16. Ireth

    Ireth Myth Weaver

    There is NO romance in my novel. I completely fail to see how multiple people have misconstrued things that way. The heroine is a kidnapped captive; her groom-to-be is the villain, who only wants to use her for his own desires, and does not love her at all. Likewise, she hates him and wants only to get away from him.
    Last edited: Jun 26, 2016
  17. I've been lurking in the writing forums for quite a while now, but this is my first post, so, here goes.

    There's nothing wrong at all with having a female character use a skill that someone might say is stereotypically feminine. I might even question whether being able to sew, especially stitch up a wound, is "feminine" at all. It's a very useful skill for both men and women to have, and i'm not sure but I doubt that men didn't learn to sew. There would be too much potential practical application. Certainly a medic/doctor would know how. But that's a tangent. I'd say it's not worth worrying about. In fact, being able to stitch up a wound says that your character is competent and skilled, which is a good thing.

    Also, there is absolutely nothing wrong with having a female character be feminine. I have read many books where the main character is "feminine", but is also strong, competent and proactive, even despite the fact that she can't fight and doesn't have any "masculine" skills at all.

    As for whether she should be the one to beat up the villain: Characters are going to have different skills and play different roles. You need characters who will beat up the orcs, trolls and goblins, but you need characters to patch those characters up after they do the beating up of orcs, trolls and goblins. Not all characters have to solve the story's problems through fighting. And characters who aren't fighters are not less important than those that do. (This is why the action girl trope drives me bonkers.) However, I suspect that, since the comment was made in the first place, and since you seem to be concerned about it, that both you and your critiquer are sensing and underlying problem with the story. If defeating the villain is the main goal of the story, and the main character doesn't defeat the villain, there's a problem. If the villain is the main character's main problem, and this seems to be the case, she can't sit by and let someone else defeat him.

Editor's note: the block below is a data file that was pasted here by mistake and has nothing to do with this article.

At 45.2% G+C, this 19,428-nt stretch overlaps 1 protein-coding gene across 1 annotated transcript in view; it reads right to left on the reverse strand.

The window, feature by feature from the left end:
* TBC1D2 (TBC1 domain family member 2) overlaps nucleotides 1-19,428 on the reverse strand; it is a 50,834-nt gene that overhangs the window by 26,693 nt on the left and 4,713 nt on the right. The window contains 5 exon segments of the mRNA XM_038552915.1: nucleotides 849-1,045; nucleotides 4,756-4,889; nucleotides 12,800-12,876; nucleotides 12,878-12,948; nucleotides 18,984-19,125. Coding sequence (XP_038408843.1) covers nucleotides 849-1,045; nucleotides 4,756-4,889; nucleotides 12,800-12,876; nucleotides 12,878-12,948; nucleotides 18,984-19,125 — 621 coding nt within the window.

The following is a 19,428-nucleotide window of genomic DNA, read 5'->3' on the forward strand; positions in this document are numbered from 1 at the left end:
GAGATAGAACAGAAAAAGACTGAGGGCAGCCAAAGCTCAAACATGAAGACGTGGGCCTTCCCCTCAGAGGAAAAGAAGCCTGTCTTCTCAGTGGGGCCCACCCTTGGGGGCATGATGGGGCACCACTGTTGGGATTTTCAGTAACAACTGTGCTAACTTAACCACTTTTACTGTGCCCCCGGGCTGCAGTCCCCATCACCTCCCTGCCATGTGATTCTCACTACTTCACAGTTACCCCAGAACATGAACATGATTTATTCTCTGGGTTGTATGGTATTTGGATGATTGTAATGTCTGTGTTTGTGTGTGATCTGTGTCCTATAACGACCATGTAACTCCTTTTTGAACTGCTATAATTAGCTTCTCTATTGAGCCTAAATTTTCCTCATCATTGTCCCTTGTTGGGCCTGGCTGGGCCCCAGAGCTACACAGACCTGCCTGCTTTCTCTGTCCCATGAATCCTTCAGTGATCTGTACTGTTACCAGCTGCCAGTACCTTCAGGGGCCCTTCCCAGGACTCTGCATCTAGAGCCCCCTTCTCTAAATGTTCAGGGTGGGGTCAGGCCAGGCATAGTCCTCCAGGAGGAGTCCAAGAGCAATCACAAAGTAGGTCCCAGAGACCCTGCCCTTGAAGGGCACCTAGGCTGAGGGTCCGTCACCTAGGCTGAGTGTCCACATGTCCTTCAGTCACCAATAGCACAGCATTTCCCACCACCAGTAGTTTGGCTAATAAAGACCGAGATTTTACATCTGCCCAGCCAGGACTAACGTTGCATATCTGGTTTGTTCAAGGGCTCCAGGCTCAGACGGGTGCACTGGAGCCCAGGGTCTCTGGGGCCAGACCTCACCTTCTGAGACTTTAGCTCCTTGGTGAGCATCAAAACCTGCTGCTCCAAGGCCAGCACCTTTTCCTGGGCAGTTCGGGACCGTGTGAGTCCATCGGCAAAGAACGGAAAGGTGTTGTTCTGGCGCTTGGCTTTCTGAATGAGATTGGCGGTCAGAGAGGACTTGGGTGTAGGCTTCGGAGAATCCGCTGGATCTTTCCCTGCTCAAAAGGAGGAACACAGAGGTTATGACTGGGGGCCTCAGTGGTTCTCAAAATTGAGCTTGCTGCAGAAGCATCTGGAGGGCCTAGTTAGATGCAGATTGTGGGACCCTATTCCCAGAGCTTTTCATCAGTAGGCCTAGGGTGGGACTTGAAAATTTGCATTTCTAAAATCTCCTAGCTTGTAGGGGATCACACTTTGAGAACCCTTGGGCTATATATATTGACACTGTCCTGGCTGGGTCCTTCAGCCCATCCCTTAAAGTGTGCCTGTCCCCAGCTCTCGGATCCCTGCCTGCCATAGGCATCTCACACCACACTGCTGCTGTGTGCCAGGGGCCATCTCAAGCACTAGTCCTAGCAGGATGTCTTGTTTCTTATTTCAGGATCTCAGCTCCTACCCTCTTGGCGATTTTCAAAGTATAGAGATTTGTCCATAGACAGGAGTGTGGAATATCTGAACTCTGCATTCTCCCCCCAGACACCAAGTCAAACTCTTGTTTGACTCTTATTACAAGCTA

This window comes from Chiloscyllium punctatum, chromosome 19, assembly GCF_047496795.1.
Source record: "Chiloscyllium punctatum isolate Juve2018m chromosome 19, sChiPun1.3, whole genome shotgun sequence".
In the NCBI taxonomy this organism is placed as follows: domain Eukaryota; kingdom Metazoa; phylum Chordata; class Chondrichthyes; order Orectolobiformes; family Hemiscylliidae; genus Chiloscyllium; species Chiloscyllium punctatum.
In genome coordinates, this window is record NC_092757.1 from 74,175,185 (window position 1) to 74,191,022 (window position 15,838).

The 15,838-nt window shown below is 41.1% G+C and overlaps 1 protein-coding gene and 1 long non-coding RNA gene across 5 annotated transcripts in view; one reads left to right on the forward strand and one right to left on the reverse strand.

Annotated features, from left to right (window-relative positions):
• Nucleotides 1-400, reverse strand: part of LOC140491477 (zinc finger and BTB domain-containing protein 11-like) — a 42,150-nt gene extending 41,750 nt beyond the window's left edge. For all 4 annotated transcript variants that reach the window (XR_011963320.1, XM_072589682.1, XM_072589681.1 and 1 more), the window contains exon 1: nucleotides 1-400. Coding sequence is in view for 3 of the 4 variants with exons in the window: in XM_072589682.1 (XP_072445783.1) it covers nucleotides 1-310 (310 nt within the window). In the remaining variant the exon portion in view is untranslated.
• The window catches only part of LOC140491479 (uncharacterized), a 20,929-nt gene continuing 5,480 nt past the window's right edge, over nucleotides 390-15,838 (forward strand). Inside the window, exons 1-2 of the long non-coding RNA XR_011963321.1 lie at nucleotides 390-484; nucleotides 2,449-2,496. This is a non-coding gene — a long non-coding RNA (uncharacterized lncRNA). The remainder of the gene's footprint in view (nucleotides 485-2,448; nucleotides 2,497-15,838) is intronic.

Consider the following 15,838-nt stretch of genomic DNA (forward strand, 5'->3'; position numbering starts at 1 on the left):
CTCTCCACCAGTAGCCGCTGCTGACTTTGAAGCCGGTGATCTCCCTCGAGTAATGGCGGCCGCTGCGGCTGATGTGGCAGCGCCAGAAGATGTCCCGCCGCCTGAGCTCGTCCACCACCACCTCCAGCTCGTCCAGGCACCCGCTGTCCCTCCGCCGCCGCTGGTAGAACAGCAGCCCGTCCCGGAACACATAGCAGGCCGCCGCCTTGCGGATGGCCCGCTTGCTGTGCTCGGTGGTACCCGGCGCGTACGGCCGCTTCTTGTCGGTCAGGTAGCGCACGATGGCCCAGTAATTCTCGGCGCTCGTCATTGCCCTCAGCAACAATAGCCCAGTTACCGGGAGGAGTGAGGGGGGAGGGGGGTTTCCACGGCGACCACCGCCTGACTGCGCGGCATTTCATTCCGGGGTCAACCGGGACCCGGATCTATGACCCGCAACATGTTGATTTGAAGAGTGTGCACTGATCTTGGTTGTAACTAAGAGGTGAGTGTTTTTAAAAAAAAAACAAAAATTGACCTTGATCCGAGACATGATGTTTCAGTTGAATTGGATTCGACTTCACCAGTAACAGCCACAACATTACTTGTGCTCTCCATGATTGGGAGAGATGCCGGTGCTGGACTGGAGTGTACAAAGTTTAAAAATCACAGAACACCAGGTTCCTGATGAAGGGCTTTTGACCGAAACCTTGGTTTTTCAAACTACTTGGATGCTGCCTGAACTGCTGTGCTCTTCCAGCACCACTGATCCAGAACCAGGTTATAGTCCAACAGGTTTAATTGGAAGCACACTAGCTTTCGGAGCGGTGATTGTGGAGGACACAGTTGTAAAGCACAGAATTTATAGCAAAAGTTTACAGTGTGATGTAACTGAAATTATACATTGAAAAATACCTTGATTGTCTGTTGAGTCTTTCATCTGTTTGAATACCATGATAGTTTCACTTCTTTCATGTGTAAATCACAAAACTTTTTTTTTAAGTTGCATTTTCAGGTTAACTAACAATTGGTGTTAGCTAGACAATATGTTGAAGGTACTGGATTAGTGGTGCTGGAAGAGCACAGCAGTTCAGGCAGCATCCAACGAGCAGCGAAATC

So, i think your problem is not that she uses sewing to solve a problem, but that the problem she solves isn't the main problem of the story, the one she, as the main character, is meant to be solving.

    But, i could be wrong. It's your story, I haven't read it, and you know best.
    Ireth likes this.
  18. Ireth

    Ireth Myth Weaver

    Thanks for your input, Dragon. I wouldn't say the main goal of the story is defeating the villain, per se; it's more about escaping him in one piece. The fact that he dies is somewhat tangential, since as I pointed out before, the heroine directly foils the villain's plan by maiming him -- thus ensuring he can never inherit the throne even if he kills his father to become king -- and (somewhat inadvertently) secures her own freedom by helping to save the king's life after the villain goes completely nuts and patricidal.
  19. Okay, you're welcome! I'd say don't worry about it, then. I've taken well-intentioned advice too much to heart in the past, and really hurt my stories in the process.
    Ireth likes this.
  20. bradford177

    bradford177 Dreamer

    Each character to their own! If she is a tailor, then sew away. If she is a butt-kicker, then kick away.
    A reader should either fall in love with the characters attributes or relate to them.
    I was told I better get thick skin before I allow people to read my stuff. So I am getting ready.
    Ireth likes this.